ADIDAS Bear Trap Carnation Scanned Headlights

Your artworks have a haunting impact on viewers and your work could make people uncomfortable – is this your aim?

I aim to make people talk. Some people look at a painting, make a slight remark about its beauty, but then pass on to another beautiful oil painting after another without perhaps going into much thought on the subject. I want my pieces to be something you can’t pass by without gawking at, having a reaction to, and feel that need to tug on your friends shoulder and make them see what it is you’re looking at. Sex is uncomfortable. Its always the elephant in the room that people have on their minds but don’t feel the need to acknowledge. I want people to see what I do and have a conversation. Why is this piece turning you on? Why does it frighten you? Are you repulsed because you secretly like it? Or is it because you can’t relate and it makes you feel weird? I want these things to be discussed. Thats what art should be about, making you question yourself and your ideas.

Tell us about the homoerotic imagery in your artworks. Do you purposefully present queer content in your works or Is it more something that comes naturally to you as an artist.

I have paintings that have queer tendencies. Even if there is a seemingly straight couple in it, you can never be too sure. I want it to be more fluid as sexuality is fluid. I personally find homoeroticism underrepresented. Porn has many fake lesbians, or gay men with six packs and perfectly waxed. What about bears? What about transgender? What about thicker women, with hairy pits and a face that isn’t brought to you by Cover Girl? To me its the everyday , normal people that are really sexy to me. Perhaps because mainstream is so overblown, I can’t find that Sports Illustrated woman a girl I want to fuck. Its just not real. I want realness. And I want realer queer representations. Although I have the intent to produce homoeroticism, it also comes naturally to me as a queer artist.

Why hairy gay bears are your all time favorite?

I was always afraid of going to gay bars. I didn’t feel like I fit in until a friend took me to a Bear bar. They were so amazingly sweet and proud to show off their hairy chests and robust figures, their flaring happy trails and leather harnesses. It reinvented what I thought about the ideal image of gay was. There is none. And there is something amazing about their openness, and their masculinity and how I correlated it with Japanese Oni. Oni are hulking beasts in Japanese mythology that have a reputation for being “the strongest of the strong” and being fearsome and unchallenged. I wanted to further explore this idea of a burly man, suddenly becoming helpless and put in queer situations. Messing with our notions of what that image of a muscular man being vulnerable means. Its sexy to me, and also I enjoy making people uncomfortable about men being vulnerable. Its another thing society thinks doesn’t exist.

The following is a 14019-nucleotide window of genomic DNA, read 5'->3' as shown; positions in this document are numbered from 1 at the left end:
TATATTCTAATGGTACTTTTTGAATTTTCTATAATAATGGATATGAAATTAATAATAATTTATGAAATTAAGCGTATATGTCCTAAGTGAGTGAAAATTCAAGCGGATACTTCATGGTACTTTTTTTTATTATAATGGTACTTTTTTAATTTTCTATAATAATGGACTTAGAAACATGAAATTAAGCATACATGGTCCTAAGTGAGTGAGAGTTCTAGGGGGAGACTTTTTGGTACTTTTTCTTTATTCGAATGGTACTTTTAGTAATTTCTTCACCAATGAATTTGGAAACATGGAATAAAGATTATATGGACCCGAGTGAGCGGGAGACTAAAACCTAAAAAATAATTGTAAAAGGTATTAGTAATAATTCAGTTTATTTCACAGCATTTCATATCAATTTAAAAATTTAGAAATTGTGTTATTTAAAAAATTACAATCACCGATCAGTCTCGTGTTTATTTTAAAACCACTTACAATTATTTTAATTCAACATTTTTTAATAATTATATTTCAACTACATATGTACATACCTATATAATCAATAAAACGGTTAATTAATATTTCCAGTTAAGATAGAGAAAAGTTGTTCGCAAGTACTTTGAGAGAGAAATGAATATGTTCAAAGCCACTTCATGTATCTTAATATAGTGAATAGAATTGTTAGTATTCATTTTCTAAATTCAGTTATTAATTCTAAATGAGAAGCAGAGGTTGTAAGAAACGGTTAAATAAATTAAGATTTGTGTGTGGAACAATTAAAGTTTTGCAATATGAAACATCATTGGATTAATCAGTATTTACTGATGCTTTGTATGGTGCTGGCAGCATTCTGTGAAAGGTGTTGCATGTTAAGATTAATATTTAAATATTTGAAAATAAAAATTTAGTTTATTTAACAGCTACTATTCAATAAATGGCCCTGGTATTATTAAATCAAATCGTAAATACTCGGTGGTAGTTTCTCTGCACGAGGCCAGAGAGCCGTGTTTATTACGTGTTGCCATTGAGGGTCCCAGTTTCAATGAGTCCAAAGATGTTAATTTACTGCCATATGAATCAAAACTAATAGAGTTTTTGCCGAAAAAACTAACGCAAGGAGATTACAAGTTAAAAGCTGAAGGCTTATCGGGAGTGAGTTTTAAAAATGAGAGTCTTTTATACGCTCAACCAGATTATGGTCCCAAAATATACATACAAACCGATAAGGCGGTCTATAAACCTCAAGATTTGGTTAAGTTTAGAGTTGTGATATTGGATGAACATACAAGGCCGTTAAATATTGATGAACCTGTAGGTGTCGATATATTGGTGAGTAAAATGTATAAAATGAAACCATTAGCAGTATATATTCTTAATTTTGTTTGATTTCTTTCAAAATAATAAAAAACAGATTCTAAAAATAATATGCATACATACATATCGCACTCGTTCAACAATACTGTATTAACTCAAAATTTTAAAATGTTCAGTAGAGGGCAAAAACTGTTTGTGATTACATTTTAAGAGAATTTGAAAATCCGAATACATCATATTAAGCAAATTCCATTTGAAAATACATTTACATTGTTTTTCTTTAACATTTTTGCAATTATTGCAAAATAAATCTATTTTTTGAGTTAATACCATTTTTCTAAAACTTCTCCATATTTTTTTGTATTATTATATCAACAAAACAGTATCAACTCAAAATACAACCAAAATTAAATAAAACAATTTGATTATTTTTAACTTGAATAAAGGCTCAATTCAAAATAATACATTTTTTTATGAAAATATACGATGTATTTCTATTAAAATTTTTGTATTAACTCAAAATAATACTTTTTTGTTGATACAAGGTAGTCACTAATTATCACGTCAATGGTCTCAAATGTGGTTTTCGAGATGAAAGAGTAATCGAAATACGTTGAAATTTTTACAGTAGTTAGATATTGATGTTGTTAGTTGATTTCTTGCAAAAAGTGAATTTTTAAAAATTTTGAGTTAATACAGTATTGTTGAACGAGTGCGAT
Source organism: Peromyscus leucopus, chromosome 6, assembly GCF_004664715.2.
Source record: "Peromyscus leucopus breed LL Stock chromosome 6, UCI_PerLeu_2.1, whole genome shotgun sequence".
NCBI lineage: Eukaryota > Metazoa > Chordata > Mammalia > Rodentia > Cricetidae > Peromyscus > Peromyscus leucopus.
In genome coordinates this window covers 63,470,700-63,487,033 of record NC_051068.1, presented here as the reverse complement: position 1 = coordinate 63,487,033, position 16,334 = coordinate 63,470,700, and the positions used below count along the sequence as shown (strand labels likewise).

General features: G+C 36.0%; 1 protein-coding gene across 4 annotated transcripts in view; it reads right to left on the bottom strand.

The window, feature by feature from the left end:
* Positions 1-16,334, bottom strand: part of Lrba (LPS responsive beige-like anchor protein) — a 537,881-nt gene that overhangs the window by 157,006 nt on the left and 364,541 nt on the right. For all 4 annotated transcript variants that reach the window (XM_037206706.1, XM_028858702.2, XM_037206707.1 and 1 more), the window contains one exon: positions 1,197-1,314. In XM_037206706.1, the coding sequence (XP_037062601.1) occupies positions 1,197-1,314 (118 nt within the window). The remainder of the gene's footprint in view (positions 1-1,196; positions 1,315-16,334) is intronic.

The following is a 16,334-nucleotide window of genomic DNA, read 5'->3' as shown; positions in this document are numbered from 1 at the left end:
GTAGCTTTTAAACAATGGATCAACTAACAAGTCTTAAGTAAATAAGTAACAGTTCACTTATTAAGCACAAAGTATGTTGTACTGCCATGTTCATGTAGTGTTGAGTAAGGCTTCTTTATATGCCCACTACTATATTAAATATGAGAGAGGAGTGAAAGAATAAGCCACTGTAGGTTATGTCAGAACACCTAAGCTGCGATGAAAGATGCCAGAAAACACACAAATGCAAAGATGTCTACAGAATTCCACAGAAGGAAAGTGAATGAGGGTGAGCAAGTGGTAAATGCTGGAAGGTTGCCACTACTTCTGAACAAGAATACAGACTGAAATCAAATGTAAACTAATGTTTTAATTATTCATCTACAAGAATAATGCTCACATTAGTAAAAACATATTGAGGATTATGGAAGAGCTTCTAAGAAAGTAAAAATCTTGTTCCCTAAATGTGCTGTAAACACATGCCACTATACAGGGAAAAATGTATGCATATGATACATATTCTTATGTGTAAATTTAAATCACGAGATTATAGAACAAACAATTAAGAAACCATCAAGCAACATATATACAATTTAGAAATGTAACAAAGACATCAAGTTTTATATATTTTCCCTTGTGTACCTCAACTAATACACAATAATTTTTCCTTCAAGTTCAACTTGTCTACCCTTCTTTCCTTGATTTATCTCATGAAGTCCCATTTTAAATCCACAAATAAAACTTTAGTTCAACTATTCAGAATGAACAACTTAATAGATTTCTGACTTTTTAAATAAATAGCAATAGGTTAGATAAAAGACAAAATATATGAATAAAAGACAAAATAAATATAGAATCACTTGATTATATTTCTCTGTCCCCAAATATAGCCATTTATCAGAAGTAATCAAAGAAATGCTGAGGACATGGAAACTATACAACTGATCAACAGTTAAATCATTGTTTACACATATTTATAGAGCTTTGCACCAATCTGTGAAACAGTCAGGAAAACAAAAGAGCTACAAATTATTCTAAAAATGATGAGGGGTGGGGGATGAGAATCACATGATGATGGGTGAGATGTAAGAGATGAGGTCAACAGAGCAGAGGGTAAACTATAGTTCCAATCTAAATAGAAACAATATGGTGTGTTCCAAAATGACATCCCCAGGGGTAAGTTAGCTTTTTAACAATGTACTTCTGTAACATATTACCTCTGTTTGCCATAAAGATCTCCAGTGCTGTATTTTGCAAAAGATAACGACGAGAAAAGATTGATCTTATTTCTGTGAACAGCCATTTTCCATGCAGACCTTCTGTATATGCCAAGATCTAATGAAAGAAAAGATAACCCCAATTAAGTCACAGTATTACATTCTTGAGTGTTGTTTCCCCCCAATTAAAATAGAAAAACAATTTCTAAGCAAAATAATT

How do you resonate with the term queer?

Queer for me is a friendlier label than “gay” , “lesbian”, or any other. It sounds less ridged and more prone to fluidity. I know I’m 100% sure that I love women, but that doesn’t mean I don’t get turned on by straight sex or the idea of a swollen phallus. And in no way do I want that to mean I’m any less of a “lesbian”. I’m a gold star after all! But queer has always had a special place for me since I fell in love with Garbage and they churned out the song “Queer” . It was a word that inspired a warm accepting feeling.

Is there something autobiographical in your illustrations?

Absolutely. The bulk of what I do has come from personal experience or people I’ve met and what they tell me about their lives and experiences.

What next projects are you working on? Are you planning future videos or animations?

Right now I’m producing work for a few galleries including a solo show at Stone Malone Gallery in LA. I would love to do an animation, but we will see how that goes! I have to meet the right people first who would want to work with me on something.


Check out more Tina’s artwork here